Ireland’s top ten travel tips - see gallery
Just ten of hundreds of great experiences to be had in the Emerald Isle
8. See the Sun Go Down on Galway Bay
If you plan to “see the sun go down on Galway Bay,” head to Connemara (www.connemara.ie) overlooking Galway Bay in the western part of County Galway. Named from the Irish words, Cuain na Mara, “Connemara” means “harbors of the sea.” And Connemara is one continuous panorama of harbors and seascapes, plus the awesome Twelve Bens mountains and endless boglands. Beyond the Galway Bay views, sheep graze on the rocky hillsides, the sweet aroma of turf fires permeates the air, and road signs are painted in the Irish language. For more information: www.discoverireland.ie/west.aspx
9. Venture off the Beaten Path
Be a trendsetter. Go to Donegal (www.dun-na-ngall.com). Only 10% of Americans who visit Ireland ever get to this isolated area, in the remote northwest corner of Ireland, but it is well worth the extra effort to drive up from Dublin, Shannon, Galway, or other more popular tourist hubs. Tweed is the lifeblood of Donegal. No one knows exactly when the industry began but one thing is certain – the making of colorful hand-woven tweed has put Donegal on the map – and visitors are welcome to watch tweed being woven at enterprises such as Magees (www.mageeshop.com) in Donegal Town or Studio Donegal (www.studiodonegal.ie) in Kilcar. Once people come here for the tweed, they find many other reasons to be glad that they have made the long journey. This area not only offers heaping measures of natural scenery and unspoiled beauty, but it is also rich in Irish culture and tradition. Many road signs are in Irish, too, so it is easy to get lost, but that is part of the fun, because the locals will come out of nowhere to help and set you on the right road, or maybe even invite you home for tea. For more information: www.discoverireland.ie/northwest.aspx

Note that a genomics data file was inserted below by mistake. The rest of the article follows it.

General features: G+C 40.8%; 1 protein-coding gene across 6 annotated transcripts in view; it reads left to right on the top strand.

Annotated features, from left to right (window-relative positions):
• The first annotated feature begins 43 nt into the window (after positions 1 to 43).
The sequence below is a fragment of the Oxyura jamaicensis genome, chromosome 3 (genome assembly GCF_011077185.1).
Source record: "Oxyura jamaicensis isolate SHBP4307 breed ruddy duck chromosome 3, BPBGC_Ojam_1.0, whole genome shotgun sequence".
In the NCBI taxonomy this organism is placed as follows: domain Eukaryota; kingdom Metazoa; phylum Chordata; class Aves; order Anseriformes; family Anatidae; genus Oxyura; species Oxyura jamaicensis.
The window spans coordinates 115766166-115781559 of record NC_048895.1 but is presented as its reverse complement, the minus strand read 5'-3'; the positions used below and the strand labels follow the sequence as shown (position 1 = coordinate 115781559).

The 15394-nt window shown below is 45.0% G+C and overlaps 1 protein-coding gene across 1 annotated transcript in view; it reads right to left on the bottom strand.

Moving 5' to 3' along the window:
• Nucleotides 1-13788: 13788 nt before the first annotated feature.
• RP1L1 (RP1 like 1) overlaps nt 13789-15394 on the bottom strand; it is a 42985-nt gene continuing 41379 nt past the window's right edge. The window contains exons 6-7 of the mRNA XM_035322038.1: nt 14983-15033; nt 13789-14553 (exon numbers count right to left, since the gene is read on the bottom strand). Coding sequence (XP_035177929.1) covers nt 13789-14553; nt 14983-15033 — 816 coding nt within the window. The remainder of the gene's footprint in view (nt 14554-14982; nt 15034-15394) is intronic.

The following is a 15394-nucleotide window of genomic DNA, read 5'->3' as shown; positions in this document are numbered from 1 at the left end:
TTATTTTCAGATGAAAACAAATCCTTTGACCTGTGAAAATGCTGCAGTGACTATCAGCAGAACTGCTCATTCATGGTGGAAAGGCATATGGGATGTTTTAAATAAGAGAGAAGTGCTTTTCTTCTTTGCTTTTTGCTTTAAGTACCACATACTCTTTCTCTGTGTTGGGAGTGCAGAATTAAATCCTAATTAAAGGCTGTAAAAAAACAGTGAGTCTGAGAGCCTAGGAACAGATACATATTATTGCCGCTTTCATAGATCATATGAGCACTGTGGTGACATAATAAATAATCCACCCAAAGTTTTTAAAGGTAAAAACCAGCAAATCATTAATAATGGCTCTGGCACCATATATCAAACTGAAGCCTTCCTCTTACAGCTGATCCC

10. Sample the Northern Delights
The Northeast corner of Ireland – otherwise called Northern Ireland or simply The North – is enjoying a new emphasis on political progress and harmony. Peace and prosperity have arrived, and Northern Ireland is a now a magnet for visitors. Two focal points are Belfast, quickly becoming Europe’s new “in” city, and Derry (www.derryvisitor.com), one of Europe’s finest intact walled cities. Scenic areas include the Glens of Antrim (www.northantrim.com/theglensofantrim.htm), Mountains of Mourne (www.mournemountains.com), and the silvery shorelines of Lough Erne (www.fermanaghlakelands.com), but the top attraction by far is the Giant’s Causeway (www.giantscausewayireland.com), a natural rock formation stretching for three miles along the coast. Formed millions of years ago, the causeway is a UNESCO World Heritage site and often called the 8th wonder of the world. For more information: www.discovernorthernireland.com.
Patricia (Pat) Preston has written 23 travel books (15 about Ireland). Her latest book, Ireland Travel 101 (http://www.IrelandTravel101.com) won 1st Place in the Travel Guide category of the North American Travel Journalists Association annual competition this year. Visit Pat’s web site (http://www.IrelandExpert.com).